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Academic Books

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Creedon, P., & Wackwitz, L. (2023). Women in mass communication: Diversity, Equity, Inclusion (4th Edition). 


Rakow, L., & Wackwitz, L. (Eds.) (2004). Feminist communication theory: Selections in context. Sage. 

​"The book will be useful to scholars for their own thinking, to the communication field, to academic feminists desperate for good material to use in upper level undergraduate and introductory graduate courses in communication; and (should they be willing to read outside their cannon) to all who teach such courses." 

Anita Taylor, Women and Language, 28(2).

Journal Articles

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Wackwitz, L. (2003). Verifying the myth: Olympic sex testing and the category “woman.” Women’s Studies International Forum, 26(6), 553–560.

DOI: 10.1016/j.wsif.2003.09.009

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Wackwitz, L. (2002). Burger on Miller: Obscene effects and the filth of a nation. Journal of Communication, 52(1), 196–210.

DOI: 10.1111/j.1460-2466.2002.tb02539.x

"Overall, this article's seminal importance rests in its discussion of naturalization arguments as used to justify harmful sporting practices. Ultimately, Wackwitz challenges the perceived notion that sex testing was reinforcing "natural" sex-gender divisions."

Carly Adams, article review, Olympika, XIII

An analysis of U.S. Supreme Court Chief Justice Warren Burger's opinions in the Miller cases, arguing that the Court majority unproblematically adopted a transmission model of communication. [Earlier version awarded Top 3 Paper status by the Communication and Law Interest Group, Western States Communication Association, Vancouver, B.C.]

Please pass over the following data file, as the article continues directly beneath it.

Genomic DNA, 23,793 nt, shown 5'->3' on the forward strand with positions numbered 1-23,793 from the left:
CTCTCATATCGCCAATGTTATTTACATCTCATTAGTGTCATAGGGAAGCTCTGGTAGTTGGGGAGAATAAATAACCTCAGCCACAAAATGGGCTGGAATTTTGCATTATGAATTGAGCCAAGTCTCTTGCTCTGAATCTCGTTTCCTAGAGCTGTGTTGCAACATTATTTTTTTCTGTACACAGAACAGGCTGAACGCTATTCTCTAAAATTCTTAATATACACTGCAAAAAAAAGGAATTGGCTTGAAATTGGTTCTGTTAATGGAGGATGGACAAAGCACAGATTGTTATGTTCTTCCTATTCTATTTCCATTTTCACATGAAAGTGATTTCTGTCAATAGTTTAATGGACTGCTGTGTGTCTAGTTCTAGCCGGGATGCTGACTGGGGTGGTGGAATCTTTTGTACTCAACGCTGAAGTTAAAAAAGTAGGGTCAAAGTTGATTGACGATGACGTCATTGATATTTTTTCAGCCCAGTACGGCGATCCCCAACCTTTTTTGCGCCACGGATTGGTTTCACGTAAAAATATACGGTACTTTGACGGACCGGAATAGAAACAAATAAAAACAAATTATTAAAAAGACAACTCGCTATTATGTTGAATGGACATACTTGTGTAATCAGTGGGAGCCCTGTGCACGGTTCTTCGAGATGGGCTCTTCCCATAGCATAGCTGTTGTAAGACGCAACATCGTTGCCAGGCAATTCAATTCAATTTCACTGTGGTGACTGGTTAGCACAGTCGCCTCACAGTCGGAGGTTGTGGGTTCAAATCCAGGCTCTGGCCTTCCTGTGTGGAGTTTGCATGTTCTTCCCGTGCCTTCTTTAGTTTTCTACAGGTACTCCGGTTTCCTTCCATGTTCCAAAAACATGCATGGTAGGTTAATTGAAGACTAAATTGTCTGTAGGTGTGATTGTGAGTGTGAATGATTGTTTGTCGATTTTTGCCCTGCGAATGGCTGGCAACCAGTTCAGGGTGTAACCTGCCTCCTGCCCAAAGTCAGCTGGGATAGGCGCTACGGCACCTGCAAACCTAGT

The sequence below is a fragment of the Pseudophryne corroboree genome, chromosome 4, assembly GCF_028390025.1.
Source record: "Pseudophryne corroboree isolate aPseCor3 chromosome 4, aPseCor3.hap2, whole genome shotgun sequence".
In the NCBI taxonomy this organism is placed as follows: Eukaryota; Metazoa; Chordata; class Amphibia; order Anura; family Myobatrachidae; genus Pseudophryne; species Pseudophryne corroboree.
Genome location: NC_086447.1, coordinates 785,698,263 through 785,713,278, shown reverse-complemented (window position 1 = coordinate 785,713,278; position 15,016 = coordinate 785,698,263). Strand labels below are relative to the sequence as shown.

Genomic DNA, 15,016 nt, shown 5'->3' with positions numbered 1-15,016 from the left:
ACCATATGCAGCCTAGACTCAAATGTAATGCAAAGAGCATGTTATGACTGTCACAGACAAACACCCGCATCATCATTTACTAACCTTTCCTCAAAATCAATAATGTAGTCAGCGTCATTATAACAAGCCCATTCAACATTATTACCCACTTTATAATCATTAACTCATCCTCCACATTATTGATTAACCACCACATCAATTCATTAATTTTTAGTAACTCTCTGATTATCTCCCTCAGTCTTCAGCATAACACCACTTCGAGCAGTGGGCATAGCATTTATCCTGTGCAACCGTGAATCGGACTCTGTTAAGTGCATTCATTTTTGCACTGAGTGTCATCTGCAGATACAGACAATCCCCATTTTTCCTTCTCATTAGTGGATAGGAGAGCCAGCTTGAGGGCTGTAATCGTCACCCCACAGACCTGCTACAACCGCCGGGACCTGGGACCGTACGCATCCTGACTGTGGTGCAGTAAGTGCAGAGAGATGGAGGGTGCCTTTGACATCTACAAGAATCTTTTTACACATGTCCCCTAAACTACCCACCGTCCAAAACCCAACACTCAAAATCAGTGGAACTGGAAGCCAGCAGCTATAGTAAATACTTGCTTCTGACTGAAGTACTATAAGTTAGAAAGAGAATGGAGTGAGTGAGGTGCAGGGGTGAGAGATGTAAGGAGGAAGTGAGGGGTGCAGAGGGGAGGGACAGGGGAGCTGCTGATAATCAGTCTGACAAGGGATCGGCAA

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Miller, L., & Wackwitz, L. (2020). Strategic leader research: Answering the call. Joint Force Quarterly, 97(2), 39–46. 

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Miller, L., & Wackwitz L. (2015). Writing, integrity, and national security, Joint Force Quarterly, 79(4), 57–62. 

Full Text

To promote national security and sound decision making among strategic leaders, JPME institutions must embrace students as "warrior-scholars in the making." Failure to do so not only fails Senior Service College graduates, it fails the nation. 

Re-visioning writing and writing integrity as essential, teachable components of a "rededicated intellectual era in which empowered senior leaders aggressively pursue original thought as the only viable and enduring foundation for national security" (p. 62).

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Wackwitz, L. (2001). Ruled by passion, governed by reason: First Amendment hierarchies within a Cartesian frame. Free Speech Yearbook, 39, 97–111. 

DOI: 10.1080/08997225.2001.10556272


Wackwitz, L. (1996). Sex testing in international women's athletics: A history of silence. Women in Sport and Physical Activity Journal, 5(1), 51–68.

DOI: 10.1123/wspaj.5.1.51

Textual analysis of U.S. Supreme Court opinions that privilege mind over body, reason over passion. [An Earlier version awarded Top 3 Paper status by the Freedom of Expression Commission, National Communication Association, Seattle, WA]

A brief history of sex testing as portrayed in the popular press from 1966 to 1995. [This article was the basis for my NPR interview for Scott Simon: "Analysis: International Volleyball Group to End Gender Tests." Weekend Edition Saturday, January 31, 2004.] 

Book Chapters

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Wackwitz, L. (Chapter 2) Social media and misogyny: A perilous landscape. DOI: 10.4324/9781003316190-3

Creedon, P., Wackwitz, L., & Andsager, J. (Chapter 4). Misogyny in academia: The irreparable harm of institutional abuse. DOI: 10.4324/9781003316190-6

Rakow, L., & Wackwitz, L. (Chapter 12). Unraveling diversity, equity and inclusion: The role for feminists and media in making progress last. DOI: 10.4324/9781003316190-15

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Wackwitz, L., & Rakow, L. (2006). Got theory? In P. J. Creedon & J. Cramer (Eds.) Women in Mass Communication (3rd ed., pp. 257-271). Sage. DOI: 10.4135/9781452233017.n21


Wackwitz, L., & Rakow, L. (pp. 1–10). Feminist communication theory: An introduction.

Rakow, L., & Wackwitz, L. (pp. 13–27). Difference in feminist communication theory. 

Rakow, L., & Wackwitz, L. (pp. 93–109). Voice in feminist communication theory.

Rakow, L., & Wackwitz, L. (pp. 171–186). Representation in feminist communication theory.

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Rakow, L., & Wackwitz, L. (1998). Communication of sexism. In M. Hecht (Ed.) Communication of Prejudice (pp. 99–111). Sage. DOI: 10.4135/9781483328263.n5

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